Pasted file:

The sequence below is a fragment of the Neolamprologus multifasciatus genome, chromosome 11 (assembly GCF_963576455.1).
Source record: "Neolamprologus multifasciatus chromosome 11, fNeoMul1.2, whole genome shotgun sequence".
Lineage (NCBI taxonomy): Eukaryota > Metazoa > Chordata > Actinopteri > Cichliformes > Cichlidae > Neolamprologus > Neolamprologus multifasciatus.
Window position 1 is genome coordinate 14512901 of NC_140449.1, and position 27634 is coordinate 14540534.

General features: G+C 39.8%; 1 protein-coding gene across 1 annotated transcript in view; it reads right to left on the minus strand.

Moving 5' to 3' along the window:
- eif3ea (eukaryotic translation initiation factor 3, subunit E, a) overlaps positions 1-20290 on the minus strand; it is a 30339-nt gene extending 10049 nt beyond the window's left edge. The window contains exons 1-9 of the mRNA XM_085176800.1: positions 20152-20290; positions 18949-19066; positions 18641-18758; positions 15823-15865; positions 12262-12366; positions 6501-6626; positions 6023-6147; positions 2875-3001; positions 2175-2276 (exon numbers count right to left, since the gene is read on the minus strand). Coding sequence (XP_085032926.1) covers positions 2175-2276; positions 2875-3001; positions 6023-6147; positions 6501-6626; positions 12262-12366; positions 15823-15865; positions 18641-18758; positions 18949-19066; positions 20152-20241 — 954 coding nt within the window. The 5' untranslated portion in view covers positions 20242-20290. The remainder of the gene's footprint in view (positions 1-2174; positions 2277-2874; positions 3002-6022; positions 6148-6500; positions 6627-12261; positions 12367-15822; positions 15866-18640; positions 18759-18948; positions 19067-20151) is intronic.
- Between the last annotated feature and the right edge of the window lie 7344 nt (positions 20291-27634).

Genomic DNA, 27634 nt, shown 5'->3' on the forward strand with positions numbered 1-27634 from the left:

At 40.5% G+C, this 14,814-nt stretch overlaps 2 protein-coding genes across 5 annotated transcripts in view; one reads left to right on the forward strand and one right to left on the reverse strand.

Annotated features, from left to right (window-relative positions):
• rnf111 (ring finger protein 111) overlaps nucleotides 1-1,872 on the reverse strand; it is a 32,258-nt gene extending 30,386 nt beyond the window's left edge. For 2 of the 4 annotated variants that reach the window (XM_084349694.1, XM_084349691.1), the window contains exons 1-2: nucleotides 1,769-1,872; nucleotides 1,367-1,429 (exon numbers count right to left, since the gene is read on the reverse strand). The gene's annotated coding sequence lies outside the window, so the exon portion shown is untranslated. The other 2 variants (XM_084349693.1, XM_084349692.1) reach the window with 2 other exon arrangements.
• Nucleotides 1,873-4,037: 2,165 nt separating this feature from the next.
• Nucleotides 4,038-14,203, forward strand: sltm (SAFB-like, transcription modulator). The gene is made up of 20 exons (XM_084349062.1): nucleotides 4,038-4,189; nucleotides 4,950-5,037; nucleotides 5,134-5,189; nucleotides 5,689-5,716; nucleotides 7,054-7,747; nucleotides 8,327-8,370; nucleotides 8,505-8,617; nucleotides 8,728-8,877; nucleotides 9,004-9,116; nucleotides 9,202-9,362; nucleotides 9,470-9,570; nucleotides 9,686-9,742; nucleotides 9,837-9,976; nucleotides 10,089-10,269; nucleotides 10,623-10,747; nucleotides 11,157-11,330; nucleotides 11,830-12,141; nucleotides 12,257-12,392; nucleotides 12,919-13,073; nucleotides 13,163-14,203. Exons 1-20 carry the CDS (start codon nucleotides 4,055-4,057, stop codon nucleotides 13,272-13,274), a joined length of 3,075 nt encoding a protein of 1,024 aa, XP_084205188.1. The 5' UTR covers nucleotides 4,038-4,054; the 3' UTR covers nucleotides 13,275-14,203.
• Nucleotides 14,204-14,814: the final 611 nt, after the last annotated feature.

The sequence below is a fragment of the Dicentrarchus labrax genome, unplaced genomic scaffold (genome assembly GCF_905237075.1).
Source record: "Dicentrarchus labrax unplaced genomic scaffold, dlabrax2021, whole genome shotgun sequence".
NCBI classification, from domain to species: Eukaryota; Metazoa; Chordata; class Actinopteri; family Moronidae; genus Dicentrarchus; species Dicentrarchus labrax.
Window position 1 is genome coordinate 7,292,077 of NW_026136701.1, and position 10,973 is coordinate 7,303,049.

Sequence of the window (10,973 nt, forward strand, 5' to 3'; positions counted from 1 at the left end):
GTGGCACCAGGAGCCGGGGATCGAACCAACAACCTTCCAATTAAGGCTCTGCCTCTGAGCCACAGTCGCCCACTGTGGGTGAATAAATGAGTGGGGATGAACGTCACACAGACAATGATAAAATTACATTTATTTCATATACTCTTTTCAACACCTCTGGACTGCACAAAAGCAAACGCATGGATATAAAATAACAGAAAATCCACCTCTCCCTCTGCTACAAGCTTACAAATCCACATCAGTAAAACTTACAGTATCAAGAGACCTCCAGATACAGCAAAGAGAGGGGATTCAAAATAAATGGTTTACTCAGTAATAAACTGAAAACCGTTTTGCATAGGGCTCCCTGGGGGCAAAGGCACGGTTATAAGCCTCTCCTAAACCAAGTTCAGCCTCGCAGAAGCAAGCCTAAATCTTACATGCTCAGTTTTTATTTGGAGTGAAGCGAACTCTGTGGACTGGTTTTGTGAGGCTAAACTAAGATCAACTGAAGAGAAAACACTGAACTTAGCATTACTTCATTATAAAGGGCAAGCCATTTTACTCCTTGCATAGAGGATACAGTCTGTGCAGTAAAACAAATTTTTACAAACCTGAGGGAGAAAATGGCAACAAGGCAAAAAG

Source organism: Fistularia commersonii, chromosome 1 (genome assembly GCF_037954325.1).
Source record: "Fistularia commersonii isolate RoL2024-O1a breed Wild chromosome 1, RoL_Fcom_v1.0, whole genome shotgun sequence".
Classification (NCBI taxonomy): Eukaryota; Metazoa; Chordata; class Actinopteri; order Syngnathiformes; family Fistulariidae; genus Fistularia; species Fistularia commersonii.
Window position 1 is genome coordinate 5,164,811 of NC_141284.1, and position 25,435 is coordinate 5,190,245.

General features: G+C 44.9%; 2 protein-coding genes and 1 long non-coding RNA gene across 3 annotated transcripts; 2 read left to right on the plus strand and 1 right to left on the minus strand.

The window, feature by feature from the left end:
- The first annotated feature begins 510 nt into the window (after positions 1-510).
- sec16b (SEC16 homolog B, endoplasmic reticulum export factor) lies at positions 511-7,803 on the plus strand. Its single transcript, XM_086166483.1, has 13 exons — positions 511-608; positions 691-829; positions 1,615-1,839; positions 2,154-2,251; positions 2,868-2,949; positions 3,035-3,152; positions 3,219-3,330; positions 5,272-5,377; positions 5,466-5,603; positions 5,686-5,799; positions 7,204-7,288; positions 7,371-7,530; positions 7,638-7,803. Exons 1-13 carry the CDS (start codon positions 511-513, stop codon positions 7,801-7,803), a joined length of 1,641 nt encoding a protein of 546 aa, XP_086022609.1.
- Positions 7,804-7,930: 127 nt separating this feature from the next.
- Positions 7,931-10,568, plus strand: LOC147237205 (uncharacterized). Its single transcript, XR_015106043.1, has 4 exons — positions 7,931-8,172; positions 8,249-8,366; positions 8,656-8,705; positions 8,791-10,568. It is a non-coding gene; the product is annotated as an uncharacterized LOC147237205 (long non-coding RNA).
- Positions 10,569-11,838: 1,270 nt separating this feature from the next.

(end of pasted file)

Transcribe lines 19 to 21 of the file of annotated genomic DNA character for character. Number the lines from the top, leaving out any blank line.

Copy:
Window position 1 is genome coordinate 7,292,077 of NW_026136701.1, and position 10,973 is coordinate 7,303,049.

Sequence of the window (10,973 nt, forward strand, 5' to 3'; positions counted from 1 at the left end):
GTGGCACCAGGAGCCGGGGATCGAACCAACAACCTTCCAATTAAGGCTCTGCCTCTGAGCCACAGTCGCCCACTGTGGGTGAATAAATGAGTGGGGATGAACGTCACACAGACAATGATAAAATTACATTTATTTCATATACTCTTTTCAACACCTCTGGACTGCACAAAAGCAAACGCATGGATATAAAATAACAGAAAATCCACCTCTCCCTCTGCTACAAGCTTACAAATCCACATCAGTAAAACTTACAGTATCAAGAGACCTCCAGATACAGCAAAGAGAGGGGATTCAAAATAAATGGTTTACTCAGTAATAAACTGAAAACCGTTTTGCATAGGGCTCCCTGGGGGCAAAGGCACGGTTATAAGCCTCTCCTAAACCAAGTTCAGCCTCGCAGAAGCAAGCCTAAATCTTACATGCTCAGTTTTTATTTGGAGTGAAGCGAACTCTGTGGACTGGTTTTGTGAGGCTAAACTAAGATCAACTGAAGAGAAAACACTGAACTTAGCATTACTTCATTATAAAGGGCAAGCCATTTTACTCCTTGCATAGAGGATACAGTCTGTGCAGTAAAACAAATTTTTACAAACCTGAGGGAGAAAATGGCAACAAGGCAAAAAG